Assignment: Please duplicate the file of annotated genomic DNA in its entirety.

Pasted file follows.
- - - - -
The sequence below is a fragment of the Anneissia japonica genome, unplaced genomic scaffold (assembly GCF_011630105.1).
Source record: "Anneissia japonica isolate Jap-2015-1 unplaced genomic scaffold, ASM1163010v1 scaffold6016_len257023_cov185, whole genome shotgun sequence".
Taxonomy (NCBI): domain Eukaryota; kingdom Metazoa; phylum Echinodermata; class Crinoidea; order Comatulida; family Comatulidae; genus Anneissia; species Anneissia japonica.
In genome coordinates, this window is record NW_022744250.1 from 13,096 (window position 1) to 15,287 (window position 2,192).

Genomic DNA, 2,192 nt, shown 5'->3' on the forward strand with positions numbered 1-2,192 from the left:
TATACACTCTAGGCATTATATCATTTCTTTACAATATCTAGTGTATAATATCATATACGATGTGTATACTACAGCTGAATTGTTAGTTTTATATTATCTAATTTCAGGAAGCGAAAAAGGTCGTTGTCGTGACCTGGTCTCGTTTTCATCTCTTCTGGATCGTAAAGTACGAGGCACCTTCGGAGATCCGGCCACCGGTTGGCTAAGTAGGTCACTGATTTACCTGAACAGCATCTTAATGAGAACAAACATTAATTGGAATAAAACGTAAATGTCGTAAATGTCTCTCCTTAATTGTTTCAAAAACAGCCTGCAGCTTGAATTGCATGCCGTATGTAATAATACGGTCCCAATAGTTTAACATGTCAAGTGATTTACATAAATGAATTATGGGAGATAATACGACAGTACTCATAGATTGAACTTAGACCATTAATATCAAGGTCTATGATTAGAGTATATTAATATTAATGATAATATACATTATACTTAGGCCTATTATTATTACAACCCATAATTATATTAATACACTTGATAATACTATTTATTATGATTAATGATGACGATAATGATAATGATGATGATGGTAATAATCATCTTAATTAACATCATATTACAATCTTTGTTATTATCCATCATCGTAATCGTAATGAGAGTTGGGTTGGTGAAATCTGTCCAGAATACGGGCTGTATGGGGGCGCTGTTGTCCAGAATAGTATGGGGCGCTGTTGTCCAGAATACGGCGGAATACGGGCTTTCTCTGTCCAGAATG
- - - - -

The sequence below is a fragment of the Anneissia japonica genome, unplaced genomic scaffold (assembly GCF_011630105.1).
Source record: "Anneissia japonica isolate Jap-2015-1 unplaced genomic scaffold, ASM1163010v1 scaffold6016_len257023_cov185, whole genome shotgun sequence".
Taxonomy (NCBI): domain Eukaryota; kingdom Metazoa; phylum Echinodermata; class Crinoidea; order Comatulida; family Comatulidae; genus Anneissia; species Anneissia japonica.
In genome coordinates, this window is record NW_022744250.1 from 13,096 (window position 1) to 15,287 (window position 2,192).

Genomic DNA, 2,192 nt, shown 5'->3' on the forward strand with positions numbered 1-2,192 from the left:
TATACACTCTAGGCATTATATCATTTCTTTACAATATCTAGTGTATAATATCATATACGATGTGTATACTACAGCTGAATTGTTAGTTTTATATTATCTAATTTCAGGAAGCGAAAAAGGTCGTTGTCGTGACCTGGTCTCGTTTTCATCTCTTCTGGATCGTAAAGTACGAGGCACCTTCGGAGATCCGGCCACCGGTTGGCTAAGTAGGTCACTGATTTACCTGAACAGCATCTTAATGAGAACAAACATTAATTGGAATAAAACGTAAATGTCGTAAATGTCTCTCCTTAATTGTTTCAAAAACAGCCTGCAGCTTGAATTGCATGCCGTATGTAATAATACGGTCCCAATAGTTTAACATGTCAAGTGATTTACATAAATGAATTATGGGAGATAATACGACAGTACTCATAGATTGAACTTAGACCATTAATATCAAGGTCTATGATTAGAGTATATTAATATTAATGATAATATACATTATACTTAGGCCTATTATTATTACAACCCATAATTATATTAATACACTTGATAATACTATTTATTATGATTAATGATGACGATAATGATAATGATGATGATGGTAATAATCATCTTAATTAACATCATATTACAATCTTTGTTATTATCCATCATCGTAATCGTAATGAGAGTTGGGTTGGTGAAATCTGTCCAGAATACGGGCTGTATGGGGGCGCTGTTGTCCAGAATAGTATGGGGCGCTGTTGTCCAGAATACGGCGGAATACGGGCTTTCTCTGTCCAGAATG